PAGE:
Homemade Garum (Fish Sauce) — PART 1

If I had to name just one ingredient that was key to the ancient world’s cuisine, it might be fish sauce.

All you need are fish and a lot of salt.   An ingenious method of food preservation, its invention too deep in the past to ever know, alongside other legendary foods of yore like bread, beer, and cheese.


From Sumer onwards, almost all civilizations seem to have made the stuff.  But it was the Romans who called it “garum” and recorded it into history.   Fish sauce could be made at home by poor fishermen families, but there was also a highly expensive market for the very finest vintages of garum. Whatever quality, you can’t make Roman cuisine without it.

I did forget one more key ingredient to making garum: TIME! Because fish sauce must age and ferment for 2 months plus, this is part 1 of the recipe, which will be completed when the fish sauce is!

Other than the waiting part, it’s easy to make. I didn’t measure the salt , but for 2 lbs. of sardines, you will need at least half a box of coarse salt to do it properly. Ere on the side of more, as it’s almost impossible to add too much.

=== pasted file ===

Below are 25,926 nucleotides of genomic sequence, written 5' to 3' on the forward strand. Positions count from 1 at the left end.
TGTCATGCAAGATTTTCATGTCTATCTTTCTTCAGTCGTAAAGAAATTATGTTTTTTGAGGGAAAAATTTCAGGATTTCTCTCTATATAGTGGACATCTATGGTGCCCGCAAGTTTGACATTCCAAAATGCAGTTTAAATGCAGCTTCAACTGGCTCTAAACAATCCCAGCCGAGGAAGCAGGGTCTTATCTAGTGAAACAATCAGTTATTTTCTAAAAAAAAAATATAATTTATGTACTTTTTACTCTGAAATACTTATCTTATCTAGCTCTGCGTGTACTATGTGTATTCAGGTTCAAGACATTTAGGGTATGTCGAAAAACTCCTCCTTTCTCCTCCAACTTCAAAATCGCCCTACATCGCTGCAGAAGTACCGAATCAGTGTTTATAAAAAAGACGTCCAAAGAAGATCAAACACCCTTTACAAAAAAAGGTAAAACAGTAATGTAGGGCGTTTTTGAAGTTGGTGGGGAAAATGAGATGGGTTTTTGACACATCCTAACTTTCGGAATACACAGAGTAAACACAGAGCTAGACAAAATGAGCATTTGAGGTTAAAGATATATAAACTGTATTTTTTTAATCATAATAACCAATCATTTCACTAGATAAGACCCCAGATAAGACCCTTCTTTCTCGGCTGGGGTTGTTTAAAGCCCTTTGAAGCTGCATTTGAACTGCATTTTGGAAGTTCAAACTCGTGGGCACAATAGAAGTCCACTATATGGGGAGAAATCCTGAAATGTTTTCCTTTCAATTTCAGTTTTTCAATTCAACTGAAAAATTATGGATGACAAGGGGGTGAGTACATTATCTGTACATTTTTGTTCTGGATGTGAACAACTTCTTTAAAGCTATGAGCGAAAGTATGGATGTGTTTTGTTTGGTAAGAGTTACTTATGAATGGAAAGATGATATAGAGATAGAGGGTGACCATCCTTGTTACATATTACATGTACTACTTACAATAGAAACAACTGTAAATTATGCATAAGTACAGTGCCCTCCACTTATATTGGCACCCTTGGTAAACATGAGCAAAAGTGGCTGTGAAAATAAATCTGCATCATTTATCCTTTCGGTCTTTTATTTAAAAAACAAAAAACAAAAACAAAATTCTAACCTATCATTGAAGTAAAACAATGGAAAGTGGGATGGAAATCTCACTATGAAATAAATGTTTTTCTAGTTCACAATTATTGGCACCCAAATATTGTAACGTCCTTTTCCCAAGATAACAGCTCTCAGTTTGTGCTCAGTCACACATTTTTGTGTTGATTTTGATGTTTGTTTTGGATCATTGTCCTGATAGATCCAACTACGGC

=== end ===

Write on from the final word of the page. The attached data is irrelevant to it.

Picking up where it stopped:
Cut up the whole fish (heads, guts, and all) into 1 inch pieces. I used sardines.

In a gallon size jar, pour an inch of salt. Add a single layer of fish parts on top, then top with more salt, enough to cover so you can’t see the fish at all. Repeat, layering the fish and salt alternatively, with a final salt layer on the top.

Let ferment at room temperature for 3 days. The fish will release a lot of their own water. Next, open the container (outside!) and stir the fish and salt layers together. Then add enough water to cover.

Let ferment another 3 days, and then move to the fridge.  By now, the dark color should be developing and the fish should be starting to dissolve

AGE IN THE FRIDGE FOR AT LEAST 2 MONTHS, UP TO 6. Many fish sauces are aged for years, but require additional techniques to process properly.  Ours is a simple version.

IMPORTANT: Make sure to open the jar every week or so (can’t stress enough outside!) to burp it and prevent too much pressure building up.

Keep an eye on the front page in a few months for part 2!


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